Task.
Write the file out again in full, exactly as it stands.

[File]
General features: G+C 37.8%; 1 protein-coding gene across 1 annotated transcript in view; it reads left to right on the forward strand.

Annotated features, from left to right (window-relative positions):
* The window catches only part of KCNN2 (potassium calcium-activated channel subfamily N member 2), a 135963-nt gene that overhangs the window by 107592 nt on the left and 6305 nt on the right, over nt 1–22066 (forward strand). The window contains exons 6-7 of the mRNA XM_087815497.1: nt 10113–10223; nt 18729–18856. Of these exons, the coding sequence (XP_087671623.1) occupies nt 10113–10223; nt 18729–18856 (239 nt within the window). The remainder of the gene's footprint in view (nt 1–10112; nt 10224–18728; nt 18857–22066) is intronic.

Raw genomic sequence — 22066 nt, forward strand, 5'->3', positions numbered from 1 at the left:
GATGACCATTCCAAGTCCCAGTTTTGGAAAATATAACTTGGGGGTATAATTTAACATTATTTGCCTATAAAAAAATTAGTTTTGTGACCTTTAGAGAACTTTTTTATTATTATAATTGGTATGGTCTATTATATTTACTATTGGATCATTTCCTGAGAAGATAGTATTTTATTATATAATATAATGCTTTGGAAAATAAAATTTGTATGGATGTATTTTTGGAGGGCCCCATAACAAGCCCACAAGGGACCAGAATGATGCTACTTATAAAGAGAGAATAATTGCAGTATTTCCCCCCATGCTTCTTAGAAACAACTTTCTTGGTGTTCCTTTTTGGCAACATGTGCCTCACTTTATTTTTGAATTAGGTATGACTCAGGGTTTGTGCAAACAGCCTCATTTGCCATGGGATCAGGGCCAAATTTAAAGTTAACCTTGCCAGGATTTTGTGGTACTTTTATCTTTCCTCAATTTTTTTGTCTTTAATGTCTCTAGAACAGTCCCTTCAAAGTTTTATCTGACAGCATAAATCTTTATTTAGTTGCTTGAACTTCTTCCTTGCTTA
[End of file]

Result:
General features: G+C 37.8%; 1 protein-coding gene across 1 annotated transcript in view; it reads left to right on the forward strand.

Annotated features, from left to right (window-relative positions):
* The window catches only part of KCNN2 (potassium calcium-activated channel subfamily N member 2), a 135963-nt gene that overhangs the window by 107592 nt on the left and 6305 nt on the right, over nt 1–22066 (forward strand). The window contains exons 6-7 of the mRNA XM_087815497.1: nt 10113–10223; nt 18729–18856. Of these exons, the coding sequence (XP_087671623.1) occupies nt 10113–10223; nt 18729–18856 (239 nt within the window). The remainder of the gene's footprint in view (nt 1–10112; nt 10224–18728; nt 18857–22066) is intronic.

Raw genomic sequence — 22066 nt, forward strand, 5'->3', positions numbered from 1 at the left:
GATGACCATTCCAAGTCCCAGTTTTGGAAAATATAACTTGGGGGTATAATTTAACATTATTTGCCTATAAAAAAATTAGTTTTGTGACCTTTAGAGAACTTTTTTATTATTATAATTGGTATGGTCTATTATATTTACTATTGGATCATTTCCTGAGAAGATAGTATTTTATTATATAATATAATGCTTTGGAAAATAAAATTTGTATGGATGTATTTTTGGAGGGCCCCATAACAAGCCCACAAGGGACCAGAATGATGCTACTTATAAAGAGAGAATAATTGCAGTATTTCCCCCCATGCTTCTTAGAAACAACTTTCTTGGTGTTCCTTTTTGGCAACATGTGCCTCACTTTATTTTTGAATTAGGTATGACTCAGGGTTTGTGCAAACAGCCTCATTTGCCATGGGATCAGGGCCAAATTTAAAGTTAACCTTGCCAGGATTTTGTGGTACTTTTATCTTTCCTCAATTTTTTTGTCTTTAATGTCTCTAGAACAGTCCCTTCAAAGTTTTATCTGACAGCATAAATCTTTATTTAGTTGCTTGAACTTCTTCCTTGCTTA